Tuesday, November 18, 2008

This man has a say in who wins the MVP

Well at least they got it right in the end. Pujols won his second MVP award. But with Manny and CC involved, the voting was not without its blatant stupidities.

Mr. Tom Haudricourt of the Brewers Blog (hint!) had quite the ballot, which he exposed (foolishly) for all to see. It's as follows:

Here's the way I voted:

1. Ryan Howard, Phil

2. CC Sabathia, Mil

3. Manny Ramirez, LA

4. Carlos Delgado, NY

5. Aramis Ramirez, Chi

6. Prince Fielder, Mil

7. Albert Pujols, Stl

8. Ryan Ludwick, Stl

9. Ryan Braun, Mil

10. David Wright, NY

Howard is whatever. "Carried his team into the playoffs." "Had a great September" and whatever other stupid axioms writers use to vote for inferior players. But let's look at number seven.

7. Albert Pujols

That's not the same guy who garnered 18 of 32 first place votes and finished with 369 total points, is it?


He was the seventh most valuable player in baseball according to Mr. Haudricourt. This man, who writes about baseball for a living, placed Pujols seventh on his MVP ballot.

Prince Fielder, the Brewers first basemen (although I am sure that has nothing to do with it), was a more valuable player in Haudricourt's warped mind. Why you ask? Well, you won't get a good answer.

With the Cardinals finishing fourth, I voted Pujols seventh on my ballot. I don't consider MVP to be "the most outstanding player" award and therefore don't just go by who had the best stats. I like to credit players for lifting their teams to the post-season or at least keeping them in the race until the very end.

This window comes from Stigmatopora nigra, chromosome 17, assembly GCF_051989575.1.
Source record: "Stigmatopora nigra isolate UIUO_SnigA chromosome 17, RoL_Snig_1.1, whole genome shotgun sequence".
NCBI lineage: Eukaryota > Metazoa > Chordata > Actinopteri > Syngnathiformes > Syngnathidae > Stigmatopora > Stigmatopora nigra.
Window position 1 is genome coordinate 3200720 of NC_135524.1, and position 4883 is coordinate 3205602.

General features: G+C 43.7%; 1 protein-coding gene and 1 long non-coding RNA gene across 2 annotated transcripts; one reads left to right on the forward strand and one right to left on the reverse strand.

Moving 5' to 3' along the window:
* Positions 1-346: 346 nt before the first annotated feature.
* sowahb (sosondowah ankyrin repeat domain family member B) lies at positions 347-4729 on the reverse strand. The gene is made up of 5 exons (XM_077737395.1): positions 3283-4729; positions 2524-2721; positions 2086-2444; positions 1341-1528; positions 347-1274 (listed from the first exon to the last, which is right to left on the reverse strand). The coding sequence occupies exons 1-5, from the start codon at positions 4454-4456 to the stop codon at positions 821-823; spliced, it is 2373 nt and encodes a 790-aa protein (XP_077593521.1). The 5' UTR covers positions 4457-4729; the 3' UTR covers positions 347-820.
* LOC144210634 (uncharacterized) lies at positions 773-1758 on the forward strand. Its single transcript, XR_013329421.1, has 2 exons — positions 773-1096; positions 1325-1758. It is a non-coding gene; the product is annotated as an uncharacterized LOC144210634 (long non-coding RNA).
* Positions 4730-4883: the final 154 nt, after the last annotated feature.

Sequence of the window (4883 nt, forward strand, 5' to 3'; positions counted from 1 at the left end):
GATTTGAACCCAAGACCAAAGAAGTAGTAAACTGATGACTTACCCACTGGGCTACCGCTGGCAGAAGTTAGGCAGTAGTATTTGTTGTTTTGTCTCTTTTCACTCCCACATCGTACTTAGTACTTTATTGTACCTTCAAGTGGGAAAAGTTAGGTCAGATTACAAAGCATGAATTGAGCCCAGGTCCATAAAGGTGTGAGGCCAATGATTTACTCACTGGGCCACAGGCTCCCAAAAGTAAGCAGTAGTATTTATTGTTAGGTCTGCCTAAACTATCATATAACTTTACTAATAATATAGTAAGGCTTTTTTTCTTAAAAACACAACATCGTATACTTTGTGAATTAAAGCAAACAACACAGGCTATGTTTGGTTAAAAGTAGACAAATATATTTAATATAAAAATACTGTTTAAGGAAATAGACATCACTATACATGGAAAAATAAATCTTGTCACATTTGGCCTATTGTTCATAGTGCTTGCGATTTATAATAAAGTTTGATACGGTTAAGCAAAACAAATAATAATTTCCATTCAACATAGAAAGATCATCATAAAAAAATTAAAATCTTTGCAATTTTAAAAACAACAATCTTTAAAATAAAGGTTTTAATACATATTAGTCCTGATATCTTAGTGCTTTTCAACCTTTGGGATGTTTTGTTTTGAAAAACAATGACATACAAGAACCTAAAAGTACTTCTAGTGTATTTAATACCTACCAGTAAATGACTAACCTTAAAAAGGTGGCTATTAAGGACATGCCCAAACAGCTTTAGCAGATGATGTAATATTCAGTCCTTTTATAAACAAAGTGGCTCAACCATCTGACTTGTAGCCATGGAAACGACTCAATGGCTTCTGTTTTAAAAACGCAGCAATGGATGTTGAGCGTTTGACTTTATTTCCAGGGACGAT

That last sentence is humorous. "At least keeping them in the race until the very end."

The Cardinals finished 86-76, while your mighty Brewers finished 90-72. That's four games. Care to respond?

I understand that the Cardinals would not have been even close to the wild-card berth without Pujols,

Argument undermined.

but I still like players who elevate their game in crunch time and lift their teams to new heights. And I thought Ryan Ludwick had just as much to do with keeping the Cards in the hunt as Pujols did.

Sept./Oct. splits for Pujols/Ludwick:

Pujols - 1.130 OPS/8 HR/8 2B/17 BB/7 K

Ludwick - .941 OPS/5 HR/9 2B/9 BB/30 K

So "just as much to do" becomes "not nearly as much to do."

St. Louis did stay in the wild card race until mid-September,

That was nice of you to undermine yourself again.

but mainly because the Brewers and Mets were gagging at the time.

Nothing to do with the Cardinals you know, winning while they were "gagging."

It's a subjective vote and every writer has his own preferences. That's why I voted for Sabathia second and Ramirez third because even though they played in the league only half a season they were primarily responsible for putting their teams in the playoffs.

I voted for them because I like them.

This is an inexact science. With 10 names on the ballot, you could move guys around and drive yourself nuts putting them in the spot you feel is best. But that's the way I voted. In sheer offensive numbers, Pujols certainly is tough to beat, which is why it's understandable that he got so much support.

What's not understandable is how the hell you have an MVP vote.

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